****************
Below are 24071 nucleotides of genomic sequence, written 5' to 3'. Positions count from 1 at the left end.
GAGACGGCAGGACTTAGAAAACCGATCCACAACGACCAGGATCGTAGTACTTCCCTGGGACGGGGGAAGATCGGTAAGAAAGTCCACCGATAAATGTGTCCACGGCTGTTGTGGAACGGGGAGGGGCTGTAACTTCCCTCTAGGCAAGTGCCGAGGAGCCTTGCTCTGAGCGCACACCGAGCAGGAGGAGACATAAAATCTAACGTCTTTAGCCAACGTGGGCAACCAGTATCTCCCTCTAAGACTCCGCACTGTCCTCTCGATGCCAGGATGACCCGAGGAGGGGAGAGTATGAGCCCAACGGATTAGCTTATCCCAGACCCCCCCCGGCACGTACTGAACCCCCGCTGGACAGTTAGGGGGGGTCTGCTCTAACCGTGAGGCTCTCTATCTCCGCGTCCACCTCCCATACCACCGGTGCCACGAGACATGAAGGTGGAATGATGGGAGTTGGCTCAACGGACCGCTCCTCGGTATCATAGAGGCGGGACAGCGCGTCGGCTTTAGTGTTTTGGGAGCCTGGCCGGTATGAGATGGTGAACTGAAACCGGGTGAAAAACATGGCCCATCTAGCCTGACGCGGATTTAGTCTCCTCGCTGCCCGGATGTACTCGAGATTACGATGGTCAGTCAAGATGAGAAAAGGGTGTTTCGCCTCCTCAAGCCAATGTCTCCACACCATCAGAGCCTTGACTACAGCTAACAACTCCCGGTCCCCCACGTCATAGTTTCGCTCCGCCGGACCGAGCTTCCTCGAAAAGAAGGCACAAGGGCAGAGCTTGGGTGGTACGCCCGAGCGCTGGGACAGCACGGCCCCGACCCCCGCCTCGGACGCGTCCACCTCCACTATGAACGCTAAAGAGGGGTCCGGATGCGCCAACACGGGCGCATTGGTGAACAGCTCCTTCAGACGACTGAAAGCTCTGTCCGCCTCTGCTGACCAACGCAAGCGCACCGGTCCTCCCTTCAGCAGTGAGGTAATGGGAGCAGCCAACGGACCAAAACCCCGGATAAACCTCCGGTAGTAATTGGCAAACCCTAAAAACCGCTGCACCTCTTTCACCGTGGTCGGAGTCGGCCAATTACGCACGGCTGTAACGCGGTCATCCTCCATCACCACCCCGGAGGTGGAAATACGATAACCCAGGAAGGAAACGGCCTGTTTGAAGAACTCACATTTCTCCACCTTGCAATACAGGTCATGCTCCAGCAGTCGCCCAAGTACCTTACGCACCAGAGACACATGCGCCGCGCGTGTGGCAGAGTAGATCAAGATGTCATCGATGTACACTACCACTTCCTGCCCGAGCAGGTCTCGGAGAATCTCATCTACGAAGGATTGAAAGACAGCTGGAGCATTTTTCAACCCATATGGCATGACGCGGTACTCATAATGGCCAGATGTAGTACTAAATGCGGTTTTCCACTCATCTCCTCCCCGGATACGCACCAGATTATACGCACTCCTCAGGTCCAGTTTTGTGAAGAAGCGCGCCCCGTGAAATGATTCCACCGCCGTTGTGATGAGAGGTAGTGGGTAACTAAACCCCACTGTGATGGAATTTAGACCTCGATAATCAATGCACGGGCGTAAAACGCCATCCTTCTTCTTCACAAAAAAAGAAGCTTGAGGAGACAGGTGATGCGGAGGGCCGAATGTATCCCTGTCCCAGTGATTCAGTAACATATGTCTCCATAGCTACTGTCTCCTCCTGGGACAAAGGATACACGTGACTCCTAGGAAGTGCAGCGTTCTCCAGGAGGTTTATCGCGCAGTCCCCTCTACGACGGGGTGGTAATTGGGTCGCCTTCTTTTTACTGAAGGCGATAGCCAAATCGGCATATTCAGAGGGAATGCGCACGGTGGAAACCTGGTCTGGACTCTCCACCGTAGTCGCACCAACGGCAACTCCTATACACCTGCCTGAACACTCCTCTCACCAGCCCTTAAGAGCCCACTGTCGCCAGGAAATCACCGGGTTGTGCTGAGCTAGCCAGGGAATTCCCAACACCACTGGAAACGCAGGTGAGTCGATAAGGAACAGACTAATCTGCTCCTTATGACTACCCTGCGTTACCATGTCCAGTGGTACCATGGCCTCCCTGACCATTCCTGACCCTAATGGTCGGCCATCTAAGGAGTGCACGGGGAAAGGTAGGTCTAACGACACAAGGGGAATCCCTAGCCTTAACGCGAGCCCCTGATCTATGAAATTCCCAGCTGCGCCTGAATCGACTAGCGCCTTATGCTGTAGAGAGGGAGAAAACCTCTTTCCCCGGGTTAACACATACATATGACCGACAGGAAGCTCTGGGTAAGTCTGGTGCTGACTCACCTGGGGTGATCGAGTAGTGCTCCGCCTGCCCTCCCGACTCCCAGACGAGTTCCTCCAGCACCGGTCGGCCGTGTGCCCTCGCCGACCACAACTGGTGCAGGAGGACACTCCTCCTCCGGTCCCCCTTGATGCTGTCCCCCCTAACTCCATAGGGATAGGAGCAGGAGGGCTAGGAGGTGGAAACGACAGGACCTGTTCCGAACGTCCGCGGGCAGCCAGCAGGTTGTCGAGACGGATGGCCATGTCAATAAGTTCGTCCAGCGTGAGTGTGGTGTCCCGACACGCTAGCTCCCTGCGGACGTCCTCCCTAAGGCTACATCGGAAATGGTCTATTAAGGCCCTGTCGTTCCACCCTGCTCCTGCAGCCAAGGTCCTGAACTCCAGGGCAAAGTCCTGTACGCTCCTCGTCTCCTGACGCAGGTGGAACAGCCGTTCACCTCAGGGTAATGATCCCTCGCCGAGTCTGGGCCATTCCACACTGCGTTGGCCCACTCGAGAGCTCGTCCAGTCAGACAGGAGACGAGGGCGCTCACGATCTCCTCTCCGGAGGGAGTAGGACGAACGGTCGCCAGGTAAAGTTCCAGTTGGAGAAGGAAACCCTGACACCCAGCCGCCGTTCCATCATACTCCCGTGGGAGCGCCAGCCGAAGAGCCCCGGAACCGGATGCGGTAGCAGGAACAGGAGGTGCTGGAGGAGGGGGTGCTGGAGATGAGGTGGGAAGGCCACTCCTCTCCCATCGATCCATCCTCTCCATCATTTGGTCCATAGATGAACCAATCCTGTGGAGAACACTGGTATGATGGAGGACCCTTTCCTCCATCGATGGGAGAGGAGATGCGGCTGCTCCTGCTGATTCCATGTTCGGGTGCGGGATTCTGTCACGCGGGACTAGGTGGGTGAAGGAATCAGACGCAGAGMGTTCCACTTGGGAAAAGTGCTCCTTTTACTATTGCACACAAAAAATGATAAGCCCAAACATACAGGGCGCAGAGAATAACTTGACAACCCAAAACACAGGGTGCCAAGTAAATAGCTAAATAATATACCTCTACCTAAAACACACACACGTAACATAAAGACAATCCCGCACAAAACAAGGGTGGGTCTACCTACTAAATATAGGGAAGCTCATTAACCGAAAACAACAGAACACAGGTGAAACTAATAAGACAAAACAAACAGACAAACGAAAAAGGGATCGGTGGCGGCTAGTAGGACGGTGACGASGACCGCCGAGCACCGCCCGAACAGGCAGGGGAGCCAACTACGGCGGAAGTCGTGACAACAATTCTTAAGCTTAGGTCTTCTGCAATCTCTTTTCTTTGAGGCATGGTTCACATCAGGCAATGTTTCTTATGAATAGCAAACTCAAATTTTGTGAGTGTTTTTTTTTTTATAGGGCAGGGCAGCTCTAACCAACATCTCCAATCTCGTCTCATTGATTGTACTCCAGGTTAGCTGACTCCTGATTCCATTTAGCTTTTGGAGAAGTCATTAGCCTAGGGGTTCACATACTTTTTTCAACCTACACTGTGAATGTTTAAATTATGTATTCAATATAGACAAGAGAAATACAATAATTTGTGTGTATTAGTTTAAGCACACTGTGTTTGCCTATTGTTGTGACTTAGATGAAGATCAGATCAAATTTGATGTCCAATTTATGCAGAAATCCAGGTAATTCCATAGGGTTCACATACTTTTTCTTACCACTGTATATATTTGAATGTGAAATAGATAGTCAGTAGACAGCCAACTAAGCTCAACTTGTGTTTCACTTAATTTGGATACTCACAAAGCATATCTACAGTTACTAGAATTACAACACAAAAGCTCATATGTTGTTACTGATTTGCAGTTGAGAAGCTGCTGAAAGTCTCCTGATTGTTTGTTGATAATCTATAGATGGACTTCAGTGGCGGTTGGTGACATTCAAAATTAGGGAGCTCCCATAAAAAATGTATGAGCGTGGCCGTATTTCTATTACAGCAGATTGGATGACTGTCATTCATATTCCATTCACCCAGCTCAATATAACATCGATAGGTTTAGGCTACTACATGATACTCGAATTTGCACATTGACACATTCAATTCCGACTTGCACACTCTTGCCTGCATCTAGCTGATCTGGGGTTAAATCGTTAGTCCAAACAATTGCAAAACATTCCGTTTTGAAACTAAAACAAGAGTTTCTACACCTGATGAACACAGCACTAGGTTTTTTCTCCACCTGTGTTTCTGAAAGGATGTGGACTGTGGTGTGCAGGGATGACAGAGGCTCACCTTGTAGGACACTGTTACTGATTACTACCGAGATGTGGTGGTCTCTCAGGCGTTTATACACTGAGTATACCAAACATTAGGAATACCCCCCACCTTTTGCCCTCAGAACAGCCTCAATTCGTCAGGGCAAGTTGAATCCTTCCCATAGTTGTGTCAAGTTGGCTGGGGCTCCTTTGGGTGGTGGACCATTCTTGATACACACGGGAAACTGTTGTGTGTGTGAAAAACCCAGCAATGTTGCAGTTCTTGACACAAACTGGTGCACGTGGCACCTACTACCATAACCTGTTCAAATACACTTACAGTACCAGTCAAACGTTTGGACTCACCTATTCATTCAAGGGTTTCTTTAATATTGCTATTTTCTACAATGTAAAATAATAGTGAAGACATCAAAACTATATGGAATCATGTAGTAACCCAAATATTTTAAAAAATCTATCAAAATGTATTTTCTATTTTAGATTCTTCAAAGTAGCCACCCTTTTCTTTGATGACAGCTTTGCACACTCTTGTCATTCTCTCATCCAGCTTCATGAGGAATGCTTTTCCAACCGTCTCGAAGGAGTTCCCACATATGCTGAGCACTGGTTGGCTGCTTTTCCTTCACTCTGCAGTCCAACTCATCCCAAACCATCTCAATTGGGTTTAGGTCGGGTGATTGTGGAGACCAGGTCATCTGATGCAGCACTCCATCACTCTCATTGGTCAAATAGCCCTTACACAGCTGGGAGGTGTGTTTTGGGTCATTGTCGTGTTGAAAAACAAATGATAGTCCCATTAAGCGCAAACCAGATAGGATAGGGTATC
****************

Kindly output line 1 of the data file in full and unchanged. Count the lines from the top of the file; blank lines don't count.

Below are 24071 nucleotides of genomic sequence, written 5' to 3'. Positions count from 1 at the left end.